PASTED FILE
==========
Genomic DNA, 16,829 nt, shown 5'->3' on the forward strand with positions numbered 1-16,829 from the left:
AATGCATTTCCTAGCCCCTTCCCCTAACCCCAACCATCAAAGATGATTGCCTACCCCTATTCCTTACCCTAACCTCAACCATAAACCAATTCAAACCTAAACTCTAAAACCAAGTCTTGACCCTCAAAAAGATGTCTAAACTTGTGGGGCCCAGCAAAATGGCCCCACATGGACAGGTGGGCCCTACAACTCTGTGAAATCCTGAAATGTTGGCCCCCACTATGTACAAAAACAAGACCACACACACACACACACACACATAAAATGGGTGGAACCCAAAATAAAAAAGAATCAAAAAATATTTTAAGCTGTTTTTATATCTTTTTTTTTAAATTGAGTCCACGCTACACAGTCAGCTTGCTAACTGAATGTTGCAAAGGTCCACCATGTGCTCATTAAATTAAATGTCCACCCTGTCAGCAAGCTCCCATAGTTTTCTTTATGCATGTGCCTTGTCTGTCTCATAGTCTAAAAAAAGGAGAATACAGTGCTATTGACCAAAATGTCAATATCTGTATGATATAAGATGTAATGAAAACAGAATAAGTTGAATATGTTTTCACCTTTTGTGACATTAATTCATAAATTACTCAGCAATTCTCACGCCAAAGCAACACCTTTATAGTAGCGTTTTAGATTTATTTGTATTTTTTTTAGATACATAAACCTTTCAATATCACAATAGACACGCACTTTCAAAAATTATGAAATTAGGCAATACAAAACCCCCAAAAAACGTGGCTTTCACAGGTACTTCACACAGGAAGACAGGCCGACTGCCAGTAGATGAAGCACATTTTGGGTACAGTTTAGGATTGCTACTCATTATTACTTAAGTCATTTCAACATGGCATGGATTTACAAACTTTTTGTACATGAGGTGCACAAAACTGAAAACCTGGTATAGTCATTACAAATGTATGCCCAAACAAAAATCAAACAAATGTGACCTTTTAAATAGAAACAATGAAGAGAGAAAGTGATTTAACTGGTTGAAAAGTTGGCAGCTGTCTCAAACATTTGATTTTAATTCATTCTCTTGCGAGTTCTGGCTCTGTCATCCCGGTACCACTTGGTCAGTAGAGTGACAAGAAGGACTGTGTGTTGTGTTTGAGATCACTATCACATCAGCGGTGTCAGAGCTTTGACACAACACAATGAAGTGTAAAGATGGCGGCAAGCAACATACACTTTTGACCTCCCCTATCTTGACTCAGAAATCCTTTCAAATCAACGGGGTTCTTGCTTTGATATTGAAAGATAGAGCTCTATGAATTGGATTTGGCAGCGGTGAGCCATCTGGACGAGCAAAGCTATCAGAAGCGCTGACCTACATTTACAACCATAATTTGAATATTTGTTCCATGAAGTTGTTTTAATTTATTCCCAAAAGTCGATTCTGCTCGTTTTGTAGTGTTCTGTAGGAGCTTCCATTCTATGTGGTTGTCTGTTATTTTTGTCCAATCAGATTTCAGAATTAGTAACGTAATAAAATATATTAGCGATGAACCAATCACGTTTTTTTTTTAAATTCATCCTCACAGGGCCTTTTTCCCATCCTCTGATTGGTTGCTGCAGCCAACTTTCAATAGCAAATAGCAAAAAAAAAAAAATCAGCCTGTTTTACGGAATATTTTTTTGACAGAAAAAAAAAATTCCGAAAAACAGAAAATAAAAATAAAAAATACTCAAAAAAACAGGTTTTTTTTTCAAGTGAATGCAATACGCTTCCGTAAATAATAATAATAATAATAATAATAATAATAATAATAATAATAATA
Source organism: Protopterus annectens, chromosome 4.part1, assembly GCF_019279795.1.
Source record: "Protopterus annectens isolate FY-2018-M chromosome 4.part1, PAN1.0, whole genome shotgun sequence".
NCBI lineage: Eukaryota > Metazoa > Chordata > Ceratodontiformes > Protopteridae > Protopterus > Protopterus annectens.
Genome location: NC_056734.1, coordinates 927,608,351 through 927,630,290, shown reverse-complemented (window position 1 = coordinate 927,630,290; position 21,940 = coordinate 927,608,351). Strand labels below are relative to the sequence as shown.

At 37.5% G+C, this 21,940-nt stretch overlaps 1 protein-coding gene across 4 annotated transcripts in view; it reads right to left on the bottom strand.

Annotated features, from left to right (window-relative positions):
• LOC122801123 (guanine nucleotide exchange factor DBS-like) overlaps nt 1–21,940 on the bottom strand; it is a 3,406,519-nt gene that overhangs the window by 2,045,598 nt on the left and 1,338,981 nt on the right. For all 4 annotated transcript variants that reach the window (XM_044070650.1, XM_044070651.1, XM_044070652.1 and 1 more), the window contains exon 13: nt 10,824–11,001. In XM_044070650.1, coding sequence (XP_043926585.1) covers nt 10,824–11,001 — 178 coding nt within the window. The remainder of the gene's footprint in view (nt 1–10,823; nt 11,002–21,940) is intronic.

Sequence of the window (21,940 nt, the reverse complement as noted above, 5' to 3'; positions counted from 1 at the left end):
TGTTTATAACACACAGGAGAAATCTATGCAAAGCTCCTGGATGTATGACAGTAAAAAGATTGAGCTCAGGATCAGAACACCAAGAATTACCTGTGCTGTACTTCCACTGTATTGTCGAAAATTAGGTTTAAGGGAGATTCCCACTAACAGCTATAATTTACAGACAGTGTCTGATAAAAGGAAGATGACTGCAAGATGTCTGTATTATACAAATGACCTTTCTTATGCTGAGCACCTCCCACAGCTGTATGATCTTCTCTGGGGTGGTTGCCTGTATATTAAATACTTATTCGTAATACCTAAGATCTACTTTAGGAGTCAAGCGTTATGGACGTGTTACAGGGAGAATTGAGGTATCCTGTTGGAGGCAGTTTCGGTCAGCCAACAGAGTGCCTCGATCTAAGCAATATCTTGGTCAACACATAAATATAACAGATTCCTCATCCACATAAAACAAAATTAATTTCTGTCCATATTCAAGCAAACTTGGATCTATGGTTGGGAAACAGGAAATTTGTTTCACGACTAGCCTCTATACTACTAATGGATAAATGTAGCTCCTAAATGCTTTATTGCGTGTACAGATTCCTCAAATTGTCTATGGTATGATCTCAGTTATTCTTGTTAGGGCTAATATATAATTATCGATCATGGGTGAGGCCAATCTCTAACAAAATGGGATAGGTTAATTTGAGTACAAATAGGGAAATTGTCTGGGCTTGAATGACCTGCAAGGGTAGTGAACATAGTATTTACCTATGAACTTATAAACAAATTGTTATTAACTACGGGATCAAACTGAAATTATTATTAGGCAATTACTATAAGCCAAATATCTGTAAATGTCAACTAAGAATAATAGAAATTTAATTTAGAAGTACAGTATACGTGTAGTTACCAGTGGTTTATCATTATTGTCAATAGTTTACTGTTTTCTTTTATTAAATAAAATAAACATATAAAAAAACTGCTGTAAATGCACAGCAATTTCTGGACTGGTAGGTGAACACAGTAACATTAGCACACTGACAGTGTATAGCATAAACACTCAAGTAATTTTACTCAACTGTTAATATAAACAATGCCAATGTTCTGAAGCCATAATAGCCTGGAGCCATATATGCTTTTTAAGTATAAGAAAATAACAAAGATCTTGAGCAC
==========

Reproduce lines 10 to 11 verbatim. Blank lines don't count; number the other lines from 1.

Sequence of the window (21,940 nt, the reverse complement as noted above, 5' to 3'; positions counted from 1 at the left end):
TGTTTATAACACACAGGAGAAATCTATGCAAAGCTCCTGGATGTATGACAGTAAAAAGATTGAGCTCAGGATCAGAACACCAAGAATTACCTGTGCTGTACTTCCACTGTATTGTCGAAAATTAGGTTTAAGGGAGATTCCCACTAACAGCTATAATTTACAGACAGTGTCTGATAAAAGGAAGATGACTGCAAGATGTCTGTATTATACAAATGACCTTTCTTATGCTGAGCACCTCCCACAGCTGTATGATCTTCTCTGGGGTGGTTGCCTGTATATTAAATACTTATTCGTAATACCTAAGATCTACTTTAGGAGTCAAGCGTTATGGACGTGTTACAGGGAGAATTGAGGTATCCTGTTGGAGGCAGTTTCGGTCAGCCAACAGAGTGCCTCGATCTAAGCAATATCTTGGTCAACACATAAATATAACAGATTCCTCATCCACATAAAACAAAATTAATTTCTGTCCATATTCAAGCAAACTTGGATCTATGGTTGGGAAACAGGAAATTTGTTTCACGACTAGCCTCTATACTACTAATGGATAAATGTAGCTCCTAAATGCTTTATTGCGTGTACAGATTCCTCAAATTGTCTATGGTATGATCTCAGTTATTCTTGTTAGGGCTAATATATAATTATCGATCATGGGTGAGGCCAATCTCTAACAAAATGGGATAGGTTAATTTGAGTACAAATAGGGAAATTGTCTGGGCTTGAATGACCTGCAAGGGTAGTGAACATAGTATTTACCTATGAACTTATAAACAAATTGTTATTAACTACGGGATCAAACTGAAATTATTATTAGGCAATTACTATAAGCCAAATATCTGTAAATGTCAACTAAGAATAATAGAAATTTAATTTAGAAGTACAGTATACGTGTAGTTACCAGTGGTTTATCATTATTGTCAATAGTTTACTGTTTTCTTTTATTAAATAAAATAAACATATAAAAAAACTGCTGTAAATGCACAGCAATTTCTGGACTGGTAGGTGAACACAGTAACATTAGCACACTGACAGTGTATAGCATAAACACTCAAGTAATTTTACTCAACTGTTAATATAAACAATGCCAATGTTCTGAAGCCATAATAGCCTGGAGCCATATATGCTTTTTAAGTATAAGAAAATAACAAAGATCTTGAGCAC